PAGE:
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New York's Second Circuit Court of Appeals has decided that computer code cannot be stolen after acquitting former Goldman Sachs programmer Sergey Aleynikov. He'd been charged with property theft and economic espionage which carried an eight year prison sentence, but left court a free man after serving just a year of his term. The case hinged upon the definition of both property and economic espionage, and the court found that code, being an intangible, couldn't be property that's capable of being stolen within the definition of the statute -- affirming a state of affairs that's been in place since the British case of Oxford v Moss from 1979. Just as a warning: the Judges advised Congress to amend the relevant legislation in order to prevent thefts of this nature in the future, so we'd hold back on any big data-heists you've got planned.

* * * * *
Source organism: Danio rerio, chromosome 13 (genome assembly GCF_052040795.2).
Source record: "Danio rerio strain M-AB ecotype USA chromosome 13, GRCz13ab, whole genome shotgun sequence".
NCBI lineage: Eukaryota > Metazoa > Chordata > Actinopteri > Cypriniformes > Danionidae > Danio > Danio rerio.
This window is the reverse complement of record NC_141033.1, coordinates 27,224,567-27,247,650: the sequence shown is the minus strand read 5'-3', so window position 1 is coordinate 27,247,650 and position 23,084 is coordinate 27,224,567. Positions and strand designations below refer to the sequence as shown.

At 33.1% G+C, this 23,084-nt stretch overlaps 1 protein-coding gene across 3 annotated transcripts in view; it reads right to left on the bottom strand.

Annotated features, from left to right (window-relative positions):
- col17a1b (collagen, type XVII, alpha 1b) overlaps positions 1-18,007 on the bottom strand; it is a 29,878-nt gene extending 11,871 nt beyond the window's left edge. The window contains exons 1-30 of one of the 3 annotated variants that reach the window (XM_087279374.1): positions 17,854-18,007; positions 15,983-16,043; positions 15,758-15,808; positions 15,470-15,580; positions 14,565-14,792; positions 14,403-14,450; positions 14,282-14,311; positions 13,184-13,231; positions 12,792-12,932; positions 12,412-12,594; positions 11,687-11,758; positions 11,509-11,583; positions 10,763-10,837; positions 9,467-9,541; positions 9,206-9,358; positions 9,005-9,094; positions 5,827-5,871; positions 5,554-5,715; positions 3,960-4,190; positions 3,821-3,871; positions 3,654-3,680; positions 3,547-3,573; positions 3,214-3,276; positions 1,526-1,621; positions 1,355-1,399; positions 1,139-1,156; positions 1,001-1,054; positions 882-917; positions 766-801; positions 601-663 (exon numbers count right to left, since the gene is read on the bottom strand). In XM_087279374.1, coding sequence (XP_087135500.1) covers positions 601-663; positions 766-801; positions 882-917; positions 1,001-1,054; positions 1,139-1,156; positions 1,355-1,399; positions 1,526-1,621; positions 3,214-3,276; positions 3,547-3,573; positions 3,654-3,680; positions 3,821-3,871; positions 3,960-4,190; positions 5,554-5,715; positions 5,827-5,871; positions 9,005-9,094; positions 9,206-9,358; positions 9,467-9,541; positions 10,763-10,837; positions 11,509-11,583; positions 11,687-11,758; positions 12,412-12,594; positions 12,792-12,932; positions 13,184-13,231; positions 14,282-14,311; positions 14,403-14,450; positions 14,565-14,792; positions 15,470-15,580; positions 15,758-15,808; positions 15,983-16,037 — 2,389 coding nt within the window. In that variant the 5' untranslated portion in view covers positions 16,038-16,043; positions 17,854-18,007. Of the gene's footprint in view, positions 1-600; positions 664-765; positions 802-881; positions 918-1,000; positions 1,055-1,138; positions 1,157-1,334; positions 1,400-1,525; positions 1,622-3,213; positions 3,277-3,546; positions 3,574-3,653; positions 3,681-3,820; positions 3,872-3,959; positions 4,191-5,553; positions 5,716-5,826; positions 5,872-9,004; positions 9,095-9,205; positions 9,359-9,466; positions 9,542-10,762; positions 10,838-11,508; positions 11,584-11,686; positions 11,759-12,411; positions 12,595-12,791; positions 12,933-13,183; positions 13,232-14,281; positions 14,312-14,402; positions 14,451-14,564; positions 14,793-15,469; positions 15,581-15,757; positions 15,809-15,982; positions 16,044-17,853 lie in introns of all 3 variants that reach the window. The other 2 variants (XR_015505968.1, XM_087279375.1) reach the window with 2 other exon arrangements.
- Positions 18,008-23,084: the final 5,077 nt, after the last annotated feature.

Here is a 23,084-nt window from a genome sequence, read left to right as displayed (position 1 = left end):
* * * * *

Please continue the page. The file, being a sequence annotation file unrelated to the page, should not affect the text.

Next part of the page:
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US Court: Code isn't property, therefore it can't be stolen